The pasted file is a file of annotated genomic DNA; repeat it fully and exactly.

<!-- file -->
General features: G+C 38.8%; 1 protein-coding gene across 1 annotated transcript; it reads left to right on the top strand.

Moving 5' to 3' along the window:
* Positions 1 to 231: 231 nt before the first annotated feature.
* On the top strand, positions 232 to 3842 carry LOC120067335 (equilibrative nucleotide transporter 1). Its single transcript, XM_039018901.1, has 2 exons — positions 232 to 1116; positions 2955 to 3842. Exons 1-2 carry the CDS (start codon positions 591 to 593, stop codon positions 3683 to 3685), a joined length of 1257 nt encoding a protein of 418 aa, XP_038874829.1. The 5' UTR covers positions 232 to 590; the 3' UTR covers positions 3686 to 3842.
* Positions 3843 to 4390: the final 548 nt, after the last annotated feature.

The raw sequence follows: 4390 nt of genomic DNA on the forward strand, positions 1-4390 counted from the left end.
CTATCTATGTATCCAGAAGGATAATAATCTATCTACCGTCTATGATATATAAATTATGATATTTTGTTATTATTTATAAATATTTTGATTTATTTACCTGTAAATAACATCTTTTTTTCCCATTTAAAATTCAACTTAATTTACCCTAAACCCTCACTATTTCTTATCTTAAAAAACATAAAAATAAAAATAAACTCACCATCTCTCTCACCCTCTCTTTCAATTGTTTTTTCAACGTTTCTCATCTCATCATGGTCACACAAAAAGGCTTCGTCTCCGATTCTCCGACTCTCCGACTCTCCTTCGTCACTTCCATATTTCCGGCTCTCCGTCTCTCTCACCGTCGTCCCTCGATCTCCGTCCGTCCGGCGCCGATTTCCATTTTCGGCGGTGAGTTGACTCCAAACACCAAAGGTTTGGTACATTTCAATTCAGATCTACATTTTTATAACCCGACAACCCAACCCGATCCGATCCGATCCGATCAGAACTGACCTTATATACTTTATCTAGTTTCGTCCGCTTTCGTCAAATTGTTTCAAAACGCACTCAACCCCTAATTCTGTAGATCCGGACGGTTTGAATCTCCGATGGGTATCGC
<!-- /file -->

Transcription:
General features: G+C 38.8%; 1 protein-coding gene across 1 annotated transcript; it reads left to right on the top strand.

Moving 5' to 3' along the window:
* Positions 1 to 231: 231 nt before the first annotated feature.
* On the top strand, positions 232 to 3842 carry LOC120067335 (equilibrative nucleotide transporter 1). Its single transcript, XM_039018901.1, has 2 exons — positions 232 to 1116; positions 2955 to 3842. Exons 1-2 carry the CDS (start codon positions 591 to 593, stop codon positions 3683 to 3685), a joined length of 1257 nt encoding a protein of 418 aa, XP_038874829.1. The 5' UTR covers positions 232 to 590; the 3' UTR covers positions 3686 to 3842.
* Positions 3843 to 4390: the final 548 nt, after the last annotated feature.

The raw sequence follows: 4390 nt of genomic DNA on the forward strand, positions 1-4390 counted from the left end.
CTATCTATGTATCCAGAAGGATAATAATCTATCTACCGTCTATGATATATAAATTATGATATTTTGTTATTATTTATAAATATTTTGATTTATTTACCTGTAAATAACATCTTTTTTTCCCATTTAAAATTCAACTTAATTTACCCTAAACCCTCACTATTTCTTATCTTAAAAAACATAAAAATAAAAATAAACTCACCATCTCTCTCACCCTCTCTTTCAATTGTTTTTTCAACGTTTCTCATCTCATCATGGTCACACAAAAAGGCTTCGTCTCCGATTCTCCGACTCTCCGACTCTCCTTCGTCACTTCCATATTTCCGGCTCTCCGTCTCTCTCACCGTCGTCCCTCGATCTCCGTCCGTCCGGCGCCGATTTCCATTTTCGGCGGTGAGTTGACTCCAAACACCAAAGGTTTGGTACATTTCAATTCAGATCTACATTTTTATAACCCGACAACCCAACCCGATCCGATCCGATCCGATCAGAACTGACCTTATATACTTTATCTAGTTTCGTCCGCTTTCGTCAAATTGTTTCAAAACGCACTCAACCCCTAATTCTGTAGATCCGGACGGTTTGAATCTCCGATGGGTATCGC